Detroit Lions: Receiver is a need, but not at seventh overall

Alabama Crimson Tide wide receiver DeVonta Smith (Kyle Robertson-USA TODAY Sports)
Alabama Crimson Tide wide receiver DeVonta Smith (Kyle Robertson-USA TODAY Sports) /
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Jerry Rice, San Francisco 49ers (Photo by Joseph Patronite/Getty Images)
Jerry Rice, San Francisco 49ers (Photo by Joseph Patronite/Getty Images) /

The Lions don’t need to move sideways again

As we look ahead to the 2021 NFL draft, how many of those building blocks will be available to the Lions?

There are four or five quarterbacks according to the insiders that could go in the top 10 and possibly become franchise passers. There is one tackle that is considered to be a dominant can’t miss player and no true edge rushers that have graded themselves out as top 10 prospects.

If a team is a contender and fortunate enough to hold a top 10 pick because of a previous trade, then more options are open because you’re adding to a foundation that has already been built, but the vast majority of teams that pick in the top 10, like the Detroit Lions, are there because they deserve to be there.

One of the popular positions that many mock pundits are linking to the Lions at the seventh overall pick is receiver.

Now receiver is certainly a position of need for the Lions. Again, this is a franchise with many needs, but taking a receiver that high is a luxury pick. When your a rebuilding team and have a top 10 selection, you don’t have the luxury of making luxury picks.

Consider how many teams have built a Super Bowl championship team around a receiver selected in the top 10. The answer? None. Go ahead and look it up. Even Jerry Rice who is considered the greatest receiver in NFL history wasn’t a top 10 pick.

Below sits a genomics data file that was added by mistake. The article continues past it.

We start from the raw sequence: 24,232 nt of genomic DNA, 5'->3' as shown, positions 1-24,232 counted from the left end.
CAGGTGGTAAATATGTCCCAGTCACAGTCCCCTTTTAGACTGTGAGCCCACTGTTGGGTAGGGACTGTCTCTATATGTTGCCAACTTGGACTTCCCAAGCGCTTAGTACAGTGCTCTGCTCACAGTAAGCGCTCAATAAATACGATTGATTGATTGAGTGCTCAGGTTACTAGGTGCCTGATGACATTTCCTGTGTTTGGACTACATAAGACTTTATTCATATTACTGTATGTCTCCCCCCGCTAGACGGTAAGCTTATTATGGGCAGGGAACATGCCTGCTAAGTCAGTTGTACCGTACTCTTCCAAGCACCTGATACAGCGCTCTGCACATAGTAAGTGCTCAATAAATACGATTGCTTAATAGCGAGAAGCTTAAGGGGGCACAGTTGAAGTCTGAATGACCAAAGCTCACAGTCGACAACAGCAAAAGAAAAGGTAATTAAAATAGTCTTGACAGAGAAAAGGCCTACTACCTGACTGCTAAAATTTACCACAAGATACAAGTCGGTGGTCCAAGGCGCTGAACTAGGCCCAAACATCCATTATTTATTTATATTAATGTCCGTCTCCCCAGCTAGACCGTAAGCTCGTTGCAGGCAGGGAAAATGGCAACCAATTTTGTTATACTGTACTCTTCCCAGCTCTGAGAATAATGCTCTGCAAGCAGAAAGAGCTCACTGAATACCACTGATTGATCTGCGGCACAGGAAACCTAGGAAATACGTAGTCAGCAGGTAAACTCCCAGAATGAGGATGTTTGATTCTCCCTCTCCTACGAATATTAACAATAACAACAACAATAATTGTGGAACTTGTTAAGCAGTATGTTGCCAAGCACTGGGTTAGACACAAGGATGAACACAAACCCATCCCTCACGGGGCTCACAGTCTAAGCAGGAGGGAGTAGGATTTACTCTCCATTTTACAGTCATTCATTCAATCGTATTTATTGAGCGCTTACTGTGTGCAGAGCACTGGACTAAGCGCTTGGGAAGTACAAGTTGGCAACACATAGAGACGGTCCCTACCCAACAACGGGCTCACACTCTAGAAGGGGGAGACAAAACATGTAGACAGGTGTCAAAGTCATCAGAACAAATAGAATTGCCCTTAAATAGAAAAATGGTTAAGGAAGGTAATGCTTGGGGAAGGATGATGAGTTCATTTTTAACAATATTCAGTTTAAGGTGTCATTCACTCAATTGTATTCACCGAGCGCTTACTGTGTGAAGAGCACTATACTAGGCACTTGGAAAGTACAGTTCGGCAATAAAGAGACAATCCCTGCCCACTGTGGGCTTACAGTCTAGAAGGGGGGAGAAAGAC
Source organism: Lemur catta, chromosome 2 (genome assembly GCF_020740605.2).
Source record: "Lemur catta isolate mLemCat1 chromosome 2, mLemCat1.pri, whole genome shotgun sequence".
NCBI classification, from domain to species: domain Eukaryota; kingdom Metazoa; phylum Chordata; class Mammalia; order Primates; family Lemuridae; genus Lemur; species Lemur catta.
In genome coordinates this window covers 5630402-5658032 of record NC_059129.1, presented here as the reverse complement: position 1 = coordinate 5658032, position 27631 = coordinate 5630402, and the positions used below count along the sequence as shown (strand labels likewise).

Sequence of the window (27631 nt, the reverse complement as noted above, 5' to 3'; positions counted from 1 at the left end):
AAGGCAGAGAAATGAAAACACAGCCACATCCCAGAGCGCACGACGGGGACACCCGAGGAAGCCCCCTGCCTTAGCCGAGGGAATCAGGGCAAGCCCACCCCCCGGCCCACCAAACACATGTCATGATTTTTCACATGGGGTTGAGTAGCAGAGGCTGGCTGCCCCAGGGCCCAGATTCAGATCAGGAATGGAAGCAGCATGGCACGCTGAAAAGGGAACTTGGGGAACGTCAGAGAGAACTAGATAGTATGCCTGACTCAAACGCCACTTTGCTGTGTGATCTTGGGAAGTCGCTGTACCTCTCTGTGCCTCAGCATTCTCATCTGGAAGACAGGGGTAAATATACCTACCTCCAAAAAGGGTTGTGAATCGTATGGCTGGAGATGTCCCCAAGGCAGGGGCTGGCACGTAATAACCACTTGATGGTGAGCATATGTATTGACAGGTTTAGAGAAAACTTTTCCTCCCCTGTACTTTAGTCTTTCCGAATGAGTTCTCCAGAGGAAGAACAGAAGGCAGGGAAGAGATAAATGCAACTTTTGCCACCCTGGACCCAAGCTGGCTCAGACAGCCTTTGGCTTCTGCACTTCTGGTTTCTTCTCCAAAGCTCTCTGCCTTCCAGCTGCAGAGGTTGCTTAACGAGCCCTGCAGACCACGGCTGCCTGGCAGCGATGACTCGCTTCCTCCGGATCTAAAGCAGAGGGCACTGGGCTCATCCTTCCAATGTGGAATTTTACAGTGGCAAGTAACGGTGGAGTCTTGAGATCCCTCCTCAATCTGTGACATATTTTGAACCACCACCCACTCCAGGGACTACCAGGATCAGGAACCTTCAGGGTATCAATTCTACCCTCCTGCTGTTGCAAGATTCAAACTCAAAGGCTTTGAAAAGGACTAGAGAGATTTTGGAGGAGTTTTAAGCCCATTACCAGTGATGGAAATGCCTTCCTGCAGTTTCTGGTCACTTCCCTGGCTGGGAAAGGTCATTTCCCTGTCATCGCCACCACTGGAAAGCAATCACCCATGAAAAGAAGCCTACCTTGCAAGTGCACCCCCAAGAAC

In 1985 the San Francisco 49ers traded up for the number 16 selection to draft Jerry Rice out of Mississippi Valley State and ironically enough steal him away from the Dallas Cowboys sitting at number 17 in the process who the 49ers would stage some epics battles against in the 1990s.

Rice was an integral piece of those 49ers teams, but it also highlights the point of drafting cornerstone pieces in the top 10; you can get a receiver later.

The 2021 draft is very deep at receiver. If the Lions can’t get value at the seventh pick for a cornerstone piece, then they simply have to trade back. They could trade back, get extra selections, and then either select their receiver if they want or the best athlete available.

Let’s be honest, if Detroit can’t trade back and they don’t like the quarterbacks on the board or Pensei Sewell is gone, then I would rather they scoop up Penn State linebacker Micah Parsons as the most dynamic defensive player available to fortify their defensive front seven than go for a receiver.

This is nothing against the receivers available at the top of this draft. But I do believe that Brad Holmes will find one for the Lions. Something he has proven he can do even after the first round.

Despite the Lions’ need at receiver and whether they could get Ja’Marr Chase, DeVonta Smith, or Jaylen Waddle at number seven, this team is not battling for a championship yet. That means unless those cornerstone pieces are accounted for, it’s better to move back a little bit, get extra ammunition, and then make their selection.

More. Should the Detroit Lions add to one of their few strengths in the draft?. light

Brad Holmes and Dan Campbell will put their signature on this franchise when the draft begins on April 29th. In the top 10 substance counts for more than style. How the draft unfolds will affect what Holmes does, but whatever move he makes will need to move the Lions closer towards a championship, not just sideways like the last regime used to do.